Southern District Of New York Dismisses With Prejudice Securities Act Claims For Failure To Allege Actionable Misstatement Or Omission
On April 25, 2022, U.S. District Judge Jesse M. Furman dismissed a putative securities class action alleging that a fintech company (the “Company”) misrepresented its internal control weaknesses and financial results in its prospectus and registration statement (collectively, the “Offering Materials”) in connection with its 2018 initial public offering (the “IPO”) of ADSs in violation of Sections 11 and 15 of the Securities Act of 1933. Yaroni v. Pintec Technology Holdings Limited et al., No. 20-cv-08062 (S.D.N.Y. Apr. 25, 2022). The Court held that the complaint failed to allege that defendants made misstatements and also that the claims based on certain statements were time-barred. The Court dismissed the action with prejudice because “the problems with [p]laintiffs’ claims are substantive.”
The Company, which first began as a business unit of a private parent company and was later spun off, completed its IPO in October 2018. Six months after the IPO, the Company made a series of announcements related to its internal controls and financial results. First, it announced that it had failed to comply with Nasdaq’s listing rules when it failed to file its annual report. Second, the Company announced that certain adjustments had been made to its previous financial statements and that “a material weakness in its internal control over financial reporting . . . resulted in significant outstanding balances due from [its former parent company].” Third, it announced unaudited results showing a 20% decline in total revenue year-over-year and that its prior consolidated financial statements would have to be restated. Plaintiff alleged that the Offering Materials included misstatements related to the Company’s internal controls, cash loans made to its former parent company, dealings with other third parties, revenue recognition practices, and certain line items in the Company’s financial statements. The Court dismissed all claims.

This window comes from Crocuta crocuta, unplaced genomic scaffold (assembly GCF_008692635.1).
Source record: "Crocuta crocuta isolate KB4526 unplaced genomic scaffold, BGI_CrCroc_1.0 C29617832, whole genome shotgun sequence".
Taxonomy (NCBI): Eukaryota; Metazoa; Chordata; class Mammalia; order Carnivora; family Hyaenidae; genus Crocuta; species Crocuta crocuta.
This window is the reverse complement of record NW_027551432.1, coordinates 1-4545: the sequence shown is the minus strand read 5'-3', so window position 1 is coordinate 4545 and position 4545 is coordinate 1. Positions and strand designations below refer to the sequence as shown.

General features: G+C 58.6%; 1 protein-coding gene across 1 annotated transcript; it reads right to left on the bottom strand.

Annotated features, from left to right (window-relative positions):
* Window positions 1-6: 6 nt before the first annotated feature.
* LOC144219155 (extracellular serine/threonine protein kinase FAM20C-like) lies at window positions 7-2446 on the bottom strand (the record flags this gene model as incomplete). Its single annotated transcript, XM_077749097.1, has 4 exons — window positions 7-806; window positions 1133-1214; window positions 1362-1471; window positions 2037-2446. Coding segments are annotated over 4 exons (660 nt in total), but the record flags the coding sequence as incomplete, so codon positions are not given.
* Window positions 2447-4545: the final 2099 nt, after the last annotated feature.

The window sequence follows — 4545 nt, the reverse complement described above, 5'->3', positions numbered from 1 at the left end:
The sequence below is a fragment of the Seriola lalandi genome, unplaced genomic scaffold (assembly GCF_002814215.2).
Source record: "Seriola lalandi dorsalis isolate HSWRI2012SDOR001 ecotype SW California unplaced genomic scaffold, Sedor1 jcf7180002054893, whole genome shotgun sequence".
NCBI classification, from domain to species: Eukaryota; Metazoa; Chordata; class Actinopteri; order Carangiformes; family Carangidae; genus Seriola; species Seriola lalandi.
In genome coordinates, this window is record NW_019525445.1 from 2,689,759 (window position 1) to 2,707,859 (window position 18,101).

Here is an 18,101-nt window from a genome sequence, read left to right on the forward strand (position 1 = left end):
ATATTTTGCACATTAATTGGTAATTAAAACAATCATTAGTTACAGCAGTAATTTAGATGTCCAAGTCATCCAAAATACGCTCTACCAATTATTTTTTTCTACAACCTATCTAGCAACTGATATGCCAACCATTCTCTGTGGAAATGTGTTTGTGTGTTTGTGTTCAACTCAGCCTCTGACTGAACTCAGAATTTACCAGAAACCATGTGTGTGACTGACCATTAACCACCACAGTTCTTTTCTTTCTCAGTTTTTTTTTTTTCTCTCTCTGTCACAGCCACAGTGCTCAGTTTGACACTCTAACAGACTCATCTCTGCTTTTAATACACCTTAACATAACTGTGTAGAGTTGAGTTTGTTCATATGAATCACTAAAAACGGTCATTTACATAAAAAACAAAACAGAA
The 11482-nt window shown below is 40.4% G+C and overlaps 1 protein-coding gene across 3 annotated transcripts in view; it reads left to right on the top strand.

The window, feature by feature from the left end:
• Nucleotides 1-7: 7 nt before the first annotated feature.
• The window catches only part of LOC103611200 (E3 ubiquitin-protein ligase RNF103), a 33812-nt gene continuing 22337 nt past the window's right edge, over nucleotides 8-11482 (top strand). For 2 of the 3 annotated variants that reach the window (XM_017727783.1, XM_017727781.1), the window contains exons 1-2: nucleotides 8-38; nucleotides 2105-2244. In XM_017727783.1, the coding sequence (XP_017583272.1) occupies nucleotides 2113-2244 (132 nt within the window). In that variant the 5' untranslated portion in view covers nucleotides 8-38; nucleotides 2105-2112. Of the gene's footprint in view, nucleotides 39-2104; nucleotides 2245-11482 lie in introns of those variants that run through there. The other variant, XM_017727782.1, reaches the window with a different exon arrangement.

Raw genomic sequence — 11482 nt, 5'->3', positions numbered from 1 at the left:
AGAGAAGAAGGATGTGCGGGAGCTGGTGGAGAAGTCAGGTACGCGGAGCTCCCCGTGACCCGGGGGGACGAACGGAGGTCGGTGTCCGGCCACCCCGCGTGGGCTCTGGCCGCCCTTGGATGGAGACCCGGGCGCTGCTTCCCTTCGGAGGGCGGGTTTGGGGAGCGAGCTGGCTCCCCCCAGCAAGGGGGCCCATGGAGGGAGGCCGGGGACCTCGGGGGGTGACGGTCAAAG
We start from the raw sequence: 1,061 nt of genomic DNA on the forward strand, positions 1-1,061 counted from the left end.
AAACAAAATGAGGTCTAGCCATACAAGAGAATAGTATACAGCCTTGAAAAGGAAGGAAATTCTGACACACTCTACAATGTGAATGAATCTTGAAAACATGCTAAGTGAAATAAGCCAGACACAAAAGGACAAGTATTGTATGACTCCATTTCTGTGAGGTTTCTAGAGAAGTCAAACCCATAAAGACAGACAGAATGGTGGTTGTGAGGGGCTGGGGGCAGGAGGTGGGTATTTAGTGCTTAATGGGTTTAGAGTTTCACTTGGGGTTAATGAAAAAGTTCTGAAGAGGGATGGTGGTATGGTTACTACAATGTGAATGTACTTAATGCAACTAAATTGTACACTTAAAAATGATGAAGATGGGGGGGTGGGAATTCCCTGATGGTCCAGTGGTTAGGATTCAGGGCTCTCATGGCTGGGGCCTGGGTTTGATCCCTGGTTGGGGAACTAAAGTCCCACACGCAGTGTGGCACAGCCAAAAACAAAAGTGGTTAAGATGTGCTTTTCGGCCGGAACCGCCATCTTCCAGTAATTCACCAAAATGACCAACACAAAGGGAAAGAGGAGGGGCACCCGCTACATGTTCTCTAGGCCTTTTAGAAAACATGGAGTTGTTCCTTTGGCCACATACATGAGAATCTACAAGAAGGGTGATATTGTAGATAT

First, the Court dismissed plaintiff’s claims that statements regarding potential risks from weak internal controls were misleading based on numerous risk disclosures in the Offering Materials, explaining that (i) the Company was a “private company with limited accounting personnel and other resources with which to address our internal control and procedures”; (ii) an independent registered public accounting firm had identified a material weakness in its internal control over financial reporting because of lack of personnel with appropriate knowledge of U.S. GAAP and SEC requirements; and (iii) while the Company was implementing measures to address those issues, the weaknesses exposed the Company to risks including potentially being required to restate its financials or having additional deficiencies identified. The Court further held that plaintiff alleged only that the risks were “knowable” at the time of the IPO, not that they were known, as required.
Next, the Court held that the claims based on the Company’s statements regarding its loan exposure from dealings with its former parent and other third parties were time-barred because the Company disclosed those loans in an annual report filed over a year before the complaint was filed. According to the Court, “[the] statements [in the annual report] were sufficient to give reasonably diligent plaintiffs the facts necessary to plead a section 11 claim.”
The Court also dismissed the claims that the “revenue recognition” section of the Registration Statement contained misstatements or omissions of a material fact. For example, although plaintiff claimed that the Offering Materials were misleading because they failed to disclose that certain service fee revenues were being recorded on a net, rather than a gross basis, the Court held that there was “no plausible allegation” that gross profit was material. The Court also dismissed claims based on the Company’s omission of a service cost charge as a line item from its related party transactions because there was no duty to disclose the item at issue.
Finally, the Court dismissed claims based on the Company’s restatements for various reasons including: (i) certain items were “presumptively immaterial” because the downward adjustment in the restatement was less than 5%; (ii) plaintiff failed to allege why these items would have been important for investors to consider; (iii) some of the restated items did not change the Company’s overall cash; and (iv) restatements of financial statements issued after the IPO and could not have made the Offering Materials misleading.
The Court, on its own, denied leave to amend because it determined that amendment would be futile because “the problems with [p]laintiff’s claims are substantive.”